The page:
"WR6_gUnUj-ztiW07KQcOCnTel9A"/> Notes From Atlanta: May 2012

Sunday, May 27, 2012

Idioms, Mistranslation, and Abati’s Double Standards

By Farooq A. Kperogi, Ph.D.
Twitter:@farooqkperogi

The controversy over General Muhammadu Buhari’s recent “kare jini, biri jini” [Hausa for “the dog and the baboon will be soaked in blood”] comment has called attention to not only the time-honored tension between idiomaticity and literalness but also to the problems of equivalence in interlingual translation, i.e., translation between two mutually unintelligible languages.

As I’ve pointed out many times on this blog, an idiom is “an expression whose meaning cannot be inferred from the meanings of the words that make it up.” A grammar reference book also defined it as “an expression which is not meant literally and whose meaning cannot be deduced from knowledge of the individual words.”

 For instance, the expressions “spill the beans” (which means to give away secret information to people who are not supposed to know it), “kick the bucket” (which means to die) are English idioms that will not convey their widely understood meanings if we merely isolate the meanings of the individual words that make them up.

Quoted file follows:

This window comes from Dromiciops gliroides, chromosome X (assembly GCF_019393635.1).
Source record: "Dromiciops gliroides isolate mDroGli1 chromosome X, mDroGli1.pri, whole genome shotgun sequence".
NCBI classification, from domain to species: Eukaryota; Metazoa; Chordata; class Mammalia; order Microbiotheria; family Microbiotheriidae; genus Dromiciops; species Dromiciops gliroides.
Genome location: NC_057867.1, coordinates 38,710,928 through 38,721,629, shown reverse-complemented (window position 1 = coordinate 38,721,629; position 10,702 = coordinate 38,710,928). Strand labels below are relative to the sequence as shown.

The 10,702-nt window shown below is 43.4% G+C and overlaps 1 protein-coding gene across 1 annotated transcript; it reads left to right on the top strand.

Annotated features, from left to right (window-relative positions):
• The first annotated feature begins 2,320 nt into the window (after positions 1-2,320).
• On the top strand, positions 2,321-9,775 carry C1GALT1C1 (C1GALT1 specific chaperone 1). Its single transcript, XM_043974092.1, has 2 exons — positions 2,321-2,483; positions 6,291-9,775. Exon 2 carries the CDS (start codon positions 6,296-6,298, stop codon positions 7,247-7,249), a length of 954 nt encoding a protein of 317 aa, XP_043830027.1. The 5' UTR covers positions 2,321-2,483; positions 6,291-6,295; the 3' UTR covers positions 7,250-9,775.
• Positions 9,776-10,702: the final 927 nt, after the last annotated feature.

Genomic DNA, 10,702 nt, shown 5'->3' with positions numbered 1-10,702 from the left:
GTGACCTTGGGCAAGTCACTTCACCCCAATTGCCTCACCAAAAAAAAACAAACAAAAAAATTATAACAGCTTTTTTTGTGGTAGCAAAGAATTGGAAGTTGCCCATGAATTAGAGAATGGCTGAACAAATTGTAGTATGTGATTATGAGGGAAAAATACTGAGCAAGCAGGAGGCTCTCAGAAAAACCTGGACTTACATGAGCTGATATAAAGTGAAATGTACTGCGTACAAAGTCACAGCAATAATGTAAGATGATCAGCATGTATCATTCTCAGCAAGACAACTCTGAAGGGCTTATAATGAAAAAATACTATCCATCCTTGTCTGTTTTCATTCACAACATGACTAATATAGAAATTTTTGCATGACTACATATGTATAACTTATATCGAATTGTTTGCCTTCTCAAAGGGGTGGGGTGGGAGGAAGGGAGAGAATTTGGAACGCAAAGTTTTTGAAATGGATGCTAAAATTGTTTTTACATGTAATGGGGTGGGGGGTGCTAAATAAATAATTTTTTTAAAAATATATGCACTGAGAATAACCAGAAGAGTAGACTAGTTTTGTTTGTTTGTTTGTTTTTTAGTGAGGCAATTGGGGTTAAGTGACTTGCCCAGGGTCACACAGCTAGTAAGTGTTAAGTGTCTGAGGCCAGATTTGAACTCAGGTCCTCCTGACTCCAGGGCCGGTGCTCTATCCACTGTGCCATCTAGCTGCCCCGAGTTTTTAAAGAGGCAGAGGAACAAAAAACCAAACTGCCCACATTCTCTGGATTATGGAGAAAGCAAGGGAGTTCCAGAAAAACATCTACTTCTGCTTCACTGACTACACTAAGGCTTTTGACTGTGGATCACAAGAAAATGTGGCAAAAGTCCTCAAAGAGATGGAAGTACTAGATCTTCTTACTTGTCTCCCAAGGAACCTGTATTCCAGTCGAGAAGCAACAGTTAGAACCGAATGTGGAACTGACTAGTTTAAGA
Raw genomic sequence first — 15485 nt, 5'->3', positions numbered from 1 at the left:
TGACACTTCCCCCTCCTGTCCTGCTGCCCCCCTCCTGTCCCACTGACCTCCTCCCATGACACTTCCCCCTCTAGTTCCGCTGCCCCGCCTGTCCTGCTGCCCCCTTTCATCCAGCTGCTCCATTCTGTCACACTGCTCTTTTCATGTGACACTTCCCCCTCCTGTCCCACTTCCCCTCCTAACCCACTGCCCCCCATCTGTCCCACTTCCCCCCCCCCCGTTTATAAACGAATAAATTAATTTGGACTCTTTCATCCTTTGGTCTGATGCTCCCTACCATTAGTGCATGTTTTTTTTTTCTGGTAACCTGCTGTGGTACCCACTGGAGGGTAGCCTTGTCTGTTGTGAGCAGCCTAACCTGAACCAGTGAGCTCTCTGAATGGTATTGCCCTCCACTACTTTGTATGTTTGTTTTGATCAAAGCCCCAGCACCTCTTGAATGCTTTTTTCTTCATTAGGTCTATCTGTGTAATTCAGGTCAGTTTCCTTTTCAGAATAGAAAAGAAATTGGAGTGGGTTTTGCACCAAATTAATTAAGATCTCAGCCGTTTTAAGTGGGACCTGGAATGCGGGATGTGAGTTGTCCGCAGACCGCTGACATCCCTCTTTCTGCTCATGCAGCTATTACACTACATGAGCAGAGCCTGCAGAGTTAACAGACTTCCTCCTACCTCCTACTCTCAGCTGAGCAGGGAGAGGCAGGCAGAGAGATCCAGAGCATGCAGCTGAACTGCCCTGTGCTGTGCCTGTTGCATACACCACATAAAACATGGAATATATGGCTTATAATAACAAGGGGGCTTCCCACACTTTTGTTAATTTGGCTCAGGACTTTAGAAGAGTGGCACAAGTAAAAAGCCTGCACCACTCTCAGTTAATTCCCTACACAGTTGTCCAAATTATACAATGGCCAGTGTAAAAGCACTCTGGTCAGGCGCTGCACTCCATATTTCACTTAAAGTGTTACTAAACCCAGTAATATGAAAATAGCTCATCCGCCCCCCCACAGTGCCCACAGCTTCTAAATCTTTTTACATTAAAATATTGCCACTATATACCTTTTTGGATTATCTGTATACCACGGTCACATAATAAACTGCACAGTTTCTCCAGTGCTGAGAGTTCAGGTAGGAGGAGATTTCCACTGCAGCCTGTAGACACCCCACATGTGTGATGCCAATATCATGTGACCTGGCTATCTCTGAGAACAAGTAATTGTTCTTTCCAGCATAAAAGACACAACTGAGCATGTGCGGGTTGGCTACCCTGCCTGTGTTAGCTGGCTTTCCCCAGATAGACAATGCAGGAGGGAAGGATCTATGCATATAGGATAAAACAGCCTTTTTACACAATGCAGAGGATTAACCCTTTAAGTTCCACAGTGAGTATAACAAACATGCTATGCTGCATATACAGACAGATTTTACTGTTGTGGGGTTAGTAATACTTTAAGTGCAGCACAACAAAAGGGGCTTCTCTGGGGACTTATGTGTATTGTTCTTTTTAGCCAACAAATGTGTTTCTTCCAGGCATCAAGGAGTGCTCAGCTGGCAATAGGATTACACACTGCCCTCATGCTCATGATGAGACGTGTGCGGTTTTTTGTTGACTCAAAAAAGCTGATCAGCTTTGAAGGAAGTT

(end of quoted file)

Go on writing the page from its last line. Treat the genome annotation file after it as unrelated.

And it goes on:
An entry in Wikipedia, the collaborative online encyclopedia, underscored the tension between literalness and idiomaticity this way: “In the English expression to kick the bucket, a listener knowing only the meanings of kick and bucket would be unable to deduce the expression`s true meaning: to die. Although this idiomatic phrase can, in fact, actually refer to kicking a bucket, native speakers of English rarely use it so. Cases like this are ‘opaque idioms’.”

Idiomatic appreciation requires an intimate familiarity with not only the semantic conventions of a language but also with the cultural peculiarities of the speakers of the language. The expression “kare jini, biri jini,” as many commentators have pointed out, is a fossilized idiomatic expression in Hausa to denote “fierce competition.”